FIG. 8 illustrates another embodiment of a speaker unit 800 configured according to principles of a speaker line array. The speaker unit 800 illustrated in FIG. 8 is similar to several of the previously described speaker units, and in certain respects may be viewed as a hybrid of the speaker unit 200 shown in FIGS. 2A-2B and the speaker unit 300 illustrated in FIGS. 3A-3B. Thus, reference numerals 8 xx in FIG. 8 generally correspond to analogous features designated with reference numerals 2 xx used in FIGS. 2A-2B and/or 3 xx in FIGS. 3A-3B. Similar to speaker unit 200 in FIGS. 2A-2B, the speaker unit 800 shown in FIG. 8 has a pair of opposing speaker line arrays 814, 815, each comprising a series of drive units 804, 805 (shown with dotted lines). The central part 896 of the speaker unit 800 is curved in the same manner as the speaker unit 200 in FIGS. 2A-2B; however, the upper and lower parts 897, 898 of the speaker unit 800 are substantially flat. The drive units 804, 805 which are in the central part 896 of the speaker unit 800 may operate in a similar manner to the drive units of speaker unit 200, while the drive units 804, 805 in the upper and lower parts 897, 898 of the speaker unit 800 may operate in a similar manner to the drive units of speaker unit 300—that is, using electronic delay processing to simulate the upper and lower arced portions of the Legendre curvature (as described with respect to FIG. 4B). Alternatively, the drive units 804, 805 may not have added electronic delay processing to simulate Legendre curvature; although this may slightly reduce the advantages provided by the Legendre shaping, the difference may not be significant depending on the extent of truncation.

In one embodiment, the curved central portion 896 of the speaker unit 800 is “truncated” where the flat upper and lower portions 897, 898 begin. As a result, the overall depth of the speaker unit 800 is not as great as that of speaker unit 200, for example, which has a fully curved front face. The speaker unit 800 may therefore have certain packaging advantages, and may resemble to a greater degree a conventional flat speaker unit from an exterior physical or aesthetic standpoint. In certain embodiments, the speaker unit 800 may also have increased physical stability over speaker unit 200 in FIG. 2, and/or may use fewer electronic components or operate with simpler audio processing.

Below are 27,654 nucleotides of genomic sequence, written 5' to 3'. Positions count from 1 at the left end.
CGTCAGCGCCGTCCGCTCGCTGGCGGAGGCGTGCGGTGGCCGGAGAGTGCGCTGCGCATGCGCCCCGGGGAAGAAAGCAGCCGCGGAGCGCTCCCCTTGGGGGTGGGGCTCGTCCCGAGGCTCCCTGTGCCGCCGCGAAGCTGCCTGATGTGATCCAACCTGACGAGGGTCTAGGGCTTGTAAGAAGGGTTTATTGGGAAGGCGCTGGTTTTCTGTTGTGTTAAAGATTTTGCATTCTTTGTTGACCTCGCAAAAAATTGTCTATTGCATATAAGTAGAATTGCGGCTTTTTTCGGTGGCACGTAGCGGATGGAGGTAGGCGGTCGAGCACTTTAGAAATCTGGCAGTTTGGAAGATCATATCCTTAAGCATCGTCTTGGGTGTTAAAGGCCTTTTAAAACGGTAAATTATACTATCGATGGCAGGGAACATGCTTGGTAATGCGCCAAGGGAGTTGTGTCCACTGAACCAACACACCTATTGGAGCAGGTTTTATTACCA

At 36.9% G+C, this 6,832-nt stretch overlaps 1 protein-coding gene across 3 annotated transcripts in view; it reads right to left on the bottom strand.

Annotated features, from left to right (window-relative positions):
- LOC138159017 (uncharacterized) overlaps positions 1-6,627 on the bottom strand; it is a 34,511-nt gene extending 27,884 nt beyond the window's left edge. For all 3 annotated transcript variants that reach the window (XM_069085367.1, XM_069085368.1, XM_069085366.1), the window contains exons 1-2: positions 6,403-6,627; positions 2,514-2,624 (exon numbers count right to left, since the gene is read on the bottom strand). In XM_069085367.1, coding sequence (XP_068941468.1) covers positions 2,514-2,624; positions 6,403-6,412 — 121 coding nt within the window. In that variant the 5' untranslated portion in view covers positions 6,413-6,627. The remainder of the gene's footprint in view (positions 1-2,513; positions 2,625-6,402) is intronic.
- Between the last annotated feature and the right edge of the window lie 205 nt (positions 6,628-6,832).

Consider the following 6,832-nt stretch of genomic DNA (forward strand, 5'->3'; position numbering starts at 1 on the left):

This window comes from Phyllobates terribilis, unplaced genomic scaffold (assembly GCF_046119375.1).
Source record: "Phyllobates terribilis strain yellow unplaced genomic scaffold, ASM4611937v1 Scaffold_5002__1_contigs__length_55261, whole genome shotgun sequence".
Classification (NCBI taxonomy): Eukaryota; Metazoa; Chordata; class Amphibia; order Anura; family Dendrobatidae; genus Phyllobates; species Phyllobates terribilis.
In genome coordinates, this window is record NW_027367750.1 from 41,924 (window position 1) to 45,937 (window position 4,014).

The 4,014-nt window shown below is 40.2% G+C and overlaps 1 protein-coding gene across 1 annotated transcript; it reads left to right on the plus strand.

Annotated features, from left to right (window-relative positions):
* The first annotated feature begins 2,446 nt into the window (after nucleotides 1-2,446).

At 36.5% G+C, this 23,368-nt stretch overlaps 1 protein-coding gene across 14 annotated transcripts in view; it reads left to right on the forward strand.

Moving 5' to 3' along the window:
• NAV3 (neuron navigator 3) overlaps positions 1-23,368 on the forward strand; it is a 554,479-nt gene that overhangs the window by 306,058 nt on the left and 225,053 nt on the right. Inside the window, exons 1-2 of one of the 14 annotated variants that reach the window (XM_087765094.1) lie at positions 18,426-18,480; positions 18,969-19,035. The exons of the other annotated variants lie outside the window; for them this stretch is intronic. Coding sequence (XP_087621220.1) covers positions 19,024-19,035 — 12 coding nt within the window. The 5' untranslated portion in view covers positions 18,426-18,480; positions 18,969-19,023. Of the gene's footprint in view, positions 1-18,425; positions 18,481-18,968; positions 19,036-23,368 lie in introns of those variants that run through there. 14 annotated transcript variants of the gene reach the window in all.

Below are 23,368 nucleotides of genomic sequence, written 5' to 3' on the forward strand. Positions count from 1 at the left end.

As with the other speaker line arrays, the drive units 804, 805 are preferably, but need not be, low and/or mid frequency range drive units. Similar to the speaker units of FIGS. 2A-2B and 3A-3B, the drive units 804, 805 of the speaker lines arrays 814, 815 may be positioned facing one another, separated by a relatively narrow and elongate sound output slot 825 which provides a sound output path. A dividing wall 826 may run down the length of the main sound output slot 825, dividing it into parallel sound output slots 825 a, 825 b, providing paths for sound to be output from the first and second speaker line arrays 814, 815, respectively. The drive units 804, 805 are preferably mounted on a baffle or other similar structure, in a manner acoustically isolating their forward sound radiation from their rearward sound radiation. The speaker unit 800 may also have high frequency drive units 808 running down the length of the main output slot 825. As noted previously, the sound radiated from the high frequency drive units 808 will emanate from approximately the same location as the low frequency drive units 804, 805, so that the sound reproduction is seamless across the frequency spectrum. If necessary, slight delays can be added to the audio signal(s) feeding the high frequency drive units 808 in order to synchronize their acoustic output with the low/mid frequency drive units 804, 805.